A chastened Neil Ferguson this week admitted his ‘error of judgement’ in allowing his married lover to visit him at home, in a flagrant breach of the lockdown rules that stem, in large part, from his own research.
Flesh is frail, and if the 51-year-old professor’s trysts with blonde Antonia Staats, 38, were his only ‘error of judgement’, many would forgive him. But the career of this all-too-influential scientist has been marred by frequent questions about his modelling.
From foot and mouth to swine flu and BSE, Ferguson has reliably popped up to brandish complex forecasts featuring terrifying death tolls – models that hold ministers in thrall.
Now his critics argue that his predictions around coronavirus – which were crucial in persuading the Government to impose the lockdown that is crippling our economy and causing untold social damage – could prove to be his most controversial yet.
Neil Ferguson this week admitted his ‘error of judgement’ in allowing his married lover to visit him at home despite his own warnings regarding strict lockdown rules
On March 16, Ferguson and his team at Imperial College London published a now-famous paper claiming that coronavirus was so deadly, more than 500,000 Britons would die if nothing was done to tackle it.
About 250,000 would perish, they added, if the Government maintained its then-policy of social distancing without a lockdown. Other researchers made the same prediction.
That very day, Boris Johnson told the nation to keep out of pubs, restaurants and other crowded places – and a week later ordered us all to remain at home except in specific circumstances.
So how have Ferguson’s predictions fared? In early April Swedish scientists ran Ferguson’s model to try to predict the death toll in the Scandinavian country if the government there chose to avoid lockdown.
By the beginning of May, the model predicted, 40,000 Swedes would be dead, rising to 96,000 by the end of June. The Swedish Government pressed ahead without a lockdown but maintaining social distancing – the same approach our own government had been taking until Ferguson published his paper.
His married German lover Antonia Staats, 38, (pictured here at 10 Downing Street) visited Ferguson at home in a clear flouting of the rules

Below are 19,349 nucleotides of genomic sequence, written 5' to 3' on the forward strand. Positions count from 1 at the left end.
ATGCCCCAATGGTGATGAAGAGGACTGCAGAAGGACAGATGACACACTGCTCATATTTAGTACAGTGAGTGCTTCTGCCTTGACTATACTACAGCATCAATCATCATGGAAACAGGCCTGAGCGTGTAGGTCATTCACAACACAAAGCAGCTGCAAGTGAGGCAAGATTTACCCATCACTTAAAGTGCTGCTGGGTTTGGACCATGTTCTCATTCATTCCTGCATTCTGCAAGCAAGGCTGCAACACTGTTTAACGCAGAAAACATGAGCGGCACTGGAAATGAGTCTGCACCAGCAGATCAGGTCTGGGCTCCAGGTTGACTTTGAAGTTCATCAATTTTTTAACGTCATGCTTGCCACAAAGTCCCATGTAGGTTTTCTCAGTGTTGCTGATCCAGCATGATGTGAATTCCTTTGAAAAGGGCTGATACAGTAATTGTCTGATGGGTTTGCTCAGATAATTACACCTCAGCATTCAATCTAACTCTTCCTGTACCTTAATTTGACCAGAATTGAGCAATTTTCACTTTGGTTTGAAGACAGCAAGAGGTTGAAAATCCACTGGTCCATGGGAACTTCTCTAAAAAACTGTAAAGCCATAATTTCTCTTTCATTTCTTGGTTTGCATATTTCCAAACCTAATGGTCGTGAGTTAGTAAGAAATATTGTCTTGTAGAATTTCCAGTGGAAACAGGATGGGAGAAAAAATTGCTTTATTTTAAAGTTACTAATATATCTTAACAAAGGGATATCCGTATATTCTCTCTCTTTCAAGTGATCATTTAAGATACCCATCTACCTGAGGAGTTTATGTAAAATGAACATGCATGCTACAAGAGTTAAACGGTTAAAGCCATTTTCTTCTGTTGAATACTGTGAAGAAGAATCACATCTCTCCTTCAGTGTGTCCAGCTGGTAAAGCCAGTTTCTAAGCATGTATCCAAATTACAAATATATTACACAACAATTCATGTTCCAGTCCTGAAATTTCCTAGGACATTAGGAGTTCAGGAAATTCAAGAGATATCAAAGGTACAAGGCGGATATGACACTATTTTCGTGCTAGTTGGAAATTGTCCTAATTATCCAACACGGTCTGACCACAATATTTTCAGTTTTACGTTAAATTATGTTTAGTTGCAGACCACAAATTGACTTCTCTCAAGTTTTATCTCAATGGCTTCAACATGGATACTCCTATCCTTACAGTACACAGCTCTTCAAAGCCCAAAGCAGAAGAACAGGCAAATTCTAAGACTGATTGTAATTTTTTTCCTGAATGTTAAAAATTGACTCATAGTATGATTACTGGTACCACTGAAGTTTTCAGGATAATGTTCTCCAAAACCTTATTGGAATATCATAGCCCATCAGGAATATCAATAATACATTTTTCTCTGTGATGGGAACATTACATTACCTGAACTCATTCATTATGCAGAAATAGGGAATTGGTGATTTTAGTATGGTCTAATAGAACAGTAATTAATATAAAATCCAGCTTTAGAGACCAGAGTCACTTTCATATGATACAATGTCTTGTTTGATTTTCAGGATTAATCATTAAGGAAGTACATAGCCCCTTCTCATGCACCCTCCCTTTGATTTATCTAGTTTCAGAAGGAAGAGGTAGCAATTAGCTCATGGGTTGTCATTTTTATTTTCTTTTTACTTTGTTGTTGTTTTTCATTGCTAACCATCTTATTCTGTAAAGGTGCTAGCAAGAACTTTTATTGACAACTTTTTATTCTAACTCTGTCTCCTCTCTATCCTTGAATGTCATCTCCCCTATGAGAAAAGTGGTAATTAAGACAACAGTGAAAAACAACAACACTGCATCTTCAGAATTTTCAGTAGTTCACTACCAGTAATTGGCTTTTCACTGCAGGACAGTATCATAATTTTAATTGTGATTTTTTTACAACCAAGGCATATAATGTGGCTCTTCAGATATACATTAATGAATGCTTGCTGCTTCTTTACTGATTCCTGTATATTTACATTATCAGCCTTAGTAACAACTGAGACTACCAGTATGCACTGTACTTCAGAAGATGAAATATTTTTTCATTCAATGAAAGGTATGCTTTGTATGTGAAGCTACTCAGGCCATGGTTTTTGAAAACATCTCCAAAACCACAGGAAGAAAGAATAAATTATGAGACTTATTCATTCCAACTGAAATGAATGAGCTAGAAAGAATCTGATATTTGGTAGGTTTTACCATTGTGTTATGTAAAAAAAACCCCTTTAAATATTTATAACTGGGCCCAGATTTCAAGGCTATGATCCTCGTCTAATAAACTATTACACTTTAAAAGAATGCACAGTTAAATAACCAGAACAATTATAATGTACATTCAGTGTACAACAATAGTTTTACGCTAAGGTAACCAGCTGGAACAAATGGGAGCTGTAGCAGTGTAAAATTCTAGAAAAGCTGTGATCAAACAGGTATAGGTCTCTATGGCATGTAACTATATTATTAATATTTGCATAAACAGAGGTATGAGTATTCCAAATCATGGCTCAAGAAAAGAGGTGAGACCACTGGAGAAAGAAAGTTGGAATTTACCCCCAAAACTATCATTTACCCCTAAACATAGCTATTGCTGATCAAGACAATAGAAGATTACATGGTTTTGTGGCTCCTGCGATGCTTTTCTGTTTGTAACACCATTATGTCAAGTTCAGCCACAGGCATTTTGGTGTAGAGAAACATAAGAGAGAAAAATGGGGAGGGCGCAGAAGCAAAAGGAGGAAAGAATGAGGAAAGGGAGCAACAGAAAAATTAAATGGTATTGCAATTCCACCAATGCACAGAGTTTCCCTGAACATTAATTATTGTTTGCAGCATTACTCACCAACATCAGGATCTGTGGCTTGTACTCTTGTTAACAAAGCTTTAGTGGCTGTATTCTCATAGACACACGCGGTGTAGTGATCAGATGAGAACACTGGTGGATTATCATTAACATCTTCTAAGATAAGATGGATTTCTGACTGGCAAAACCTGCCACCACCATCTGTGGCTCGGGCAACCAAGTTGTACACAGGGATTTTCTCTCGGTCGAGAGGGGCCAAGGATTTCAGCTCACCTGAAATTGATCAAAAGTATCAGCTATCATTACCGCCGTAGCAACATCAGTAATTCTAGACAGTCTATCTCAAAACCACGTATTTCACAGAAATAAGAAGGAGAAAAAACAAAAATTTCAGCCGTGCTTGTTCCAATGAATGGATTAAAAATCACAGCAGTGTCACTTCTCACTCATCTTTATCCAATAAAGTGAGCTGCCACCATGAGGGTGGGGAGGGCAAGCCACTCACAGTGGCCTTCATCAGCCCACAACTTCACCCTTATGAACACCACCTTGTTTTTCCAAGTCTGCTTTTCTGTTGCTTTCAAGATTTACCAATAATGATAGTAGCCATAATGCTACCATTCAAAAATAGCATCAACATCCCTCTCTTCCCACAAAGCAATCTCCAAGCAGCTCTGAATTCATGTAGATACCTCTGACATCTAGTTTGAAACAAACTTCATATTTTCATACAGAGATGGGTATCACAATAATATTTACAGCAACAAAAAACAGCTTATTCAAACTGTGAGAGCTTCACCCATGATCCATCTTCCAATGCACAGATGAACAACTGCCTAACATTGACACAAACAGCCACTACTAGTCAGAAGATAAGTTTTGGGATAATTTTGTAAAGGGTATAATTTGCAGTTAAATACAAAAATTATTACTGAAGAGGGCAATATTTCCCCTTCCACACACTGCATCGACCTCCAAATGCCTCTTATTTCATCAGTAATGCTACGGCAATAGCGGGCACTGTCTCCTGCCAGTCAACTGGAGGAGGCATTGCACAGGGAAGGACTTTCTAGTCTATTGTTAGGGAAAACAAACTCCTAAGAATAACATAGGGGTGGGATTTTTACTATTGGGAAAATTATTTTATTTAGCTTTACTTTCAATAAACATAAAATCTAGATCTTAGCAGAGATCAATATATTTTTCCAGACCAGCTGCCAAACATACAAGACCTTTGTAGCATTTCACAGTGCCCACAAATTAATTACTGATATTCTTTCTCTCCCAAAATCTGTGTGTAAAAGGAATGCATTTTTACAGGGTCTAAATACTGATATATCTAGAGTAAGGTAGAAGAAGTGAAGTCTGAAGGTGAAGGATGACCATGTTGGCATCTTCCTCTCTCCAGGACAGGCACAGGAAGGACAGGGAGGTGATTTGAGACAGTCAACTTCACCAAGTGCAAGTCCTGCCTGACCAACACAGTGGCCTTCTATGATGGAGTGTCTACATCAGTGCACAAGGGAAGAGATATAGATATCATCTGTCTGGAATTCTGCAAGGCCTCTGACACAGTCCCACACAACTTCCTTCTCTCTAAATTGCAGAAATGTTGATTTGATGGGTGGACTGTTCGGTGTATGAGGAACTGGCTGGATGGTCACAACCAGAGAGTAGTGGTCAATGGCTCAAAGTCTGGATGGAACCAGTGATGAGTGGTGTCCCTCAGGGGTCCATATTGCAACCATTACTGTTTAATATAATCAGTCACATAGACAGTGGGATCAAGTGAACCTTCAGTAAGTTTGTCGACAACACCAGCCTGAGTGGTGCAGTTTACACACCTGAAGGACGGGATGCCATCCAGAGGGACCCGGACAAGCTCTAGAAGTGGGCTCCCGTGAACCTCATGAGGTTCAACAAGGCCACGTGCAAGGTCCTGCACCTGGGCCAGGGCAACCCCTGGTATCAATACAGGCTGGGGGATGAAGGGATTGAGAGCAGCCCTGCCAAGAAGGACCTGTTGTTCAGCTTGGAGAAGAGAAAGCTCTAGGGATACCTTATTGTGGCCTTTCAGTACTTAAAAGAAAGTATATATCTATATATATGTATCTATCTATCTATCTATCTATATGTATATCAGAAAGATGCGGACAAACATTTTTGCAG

Have 40,000 Swedes died? No. Yesterday, the country’s death toll stood at 2,941.
Ferguson, it has emerged, made several highly questionable assumptions. He assumed that 0.9 per cent of all those who were infected with the disease would be killed by it.
That figure was revised down at the end of March by Ferguson’s Imperial colleague Robert Verity to 0.66 per cent. Many scientists believe it is a lot lower still: Oxford University’s Centre for Evidence-Based Medicine puts the mortality rate at between 0.1 and 0.26 per cent.
Ferguson also assumed that two-thirds of infected people would experience symptoms and therefore realise they should self-isolate.
Yet a Chinese study published in the British Medical Journal on April 2 suggested that 78 per cent of people infected with the virus show no symptoms whatsoever.
Ferguson also assumed that, if left unchecked, an extraordinary 81 per cent of the UK population would catch Covid-19. Is that likely? Not based on what happened aboard the Diamond Princess cruise ship, where the virus was allowed to run rampant for a fortnight among more than 3,700 passengers and crew.
In spite of living in a near-perfect breeding ground for an infectious virus, only 712 people on board – 17 per cent of the total – tested positive.
The coronavirus is just the latest in a string of illnesses where questions have been asked about Ferguson’s modelling. In 2001, his calculations persuaded Tony Blair’s government to order a pre-emptive cull of farm animals to stop the spread of foot and mouth disease. Some 6.5million animals were killed.
Health Secretary Matt Hancock was among those to implement rules on Ferguson’s advice
Yet scientists at the University of Edinburgh were later scathing about Ferguson’s models, calling them ‘not fit for purpose’.
The next year, Ferguson was back to claim that vCJD, the human form of mad cow disease, could kill between 50 and 50,000 Britons – a range so broad as to be almost useless for policy-makers. He also said the human death toll could rise to 150,000 if the disease passed to sheep.
That apocalypse never came: today the death toll from vCJD stands at just 178.
Undaunted, the prophet of doom returned in 2005, this time warning of bird flu. ‘Around 40million people died in 1918 Spanish flu outbreak,’ he declared. ‘There are six times more people on the planet now so you could scale it up to around 200million people probably.’
No you couldn’t. To date, according to the World Health Organisation, H5N1 avian flu has killed just 455 people globally.
In 2009 Ferguson claimed that the mortality rate from swine flu was in the range of 0.3 per cent to 1.5 per cent, but was ‘most likely’ to be 0.4 per cent. Based on this figure, the Government’s ‘reasonable worst-case scenario’ suggested that Britain would suffer 65,000 deaths.
By the end of the year it was reported the actual mortality rate had been just 0.026 per cent. The UK death toll at the time was 283.
With a CV like that, many might be reluctant to ask Ferguson to predict what day Christmas Day will fall on this year, let alone advise a government on how to deal with a serious epidemic.
For now, it seems his time as a top adviser is up. His shaky numbers will no longer guide the Government as it steers us out of the lockdown that he failed to obey himself.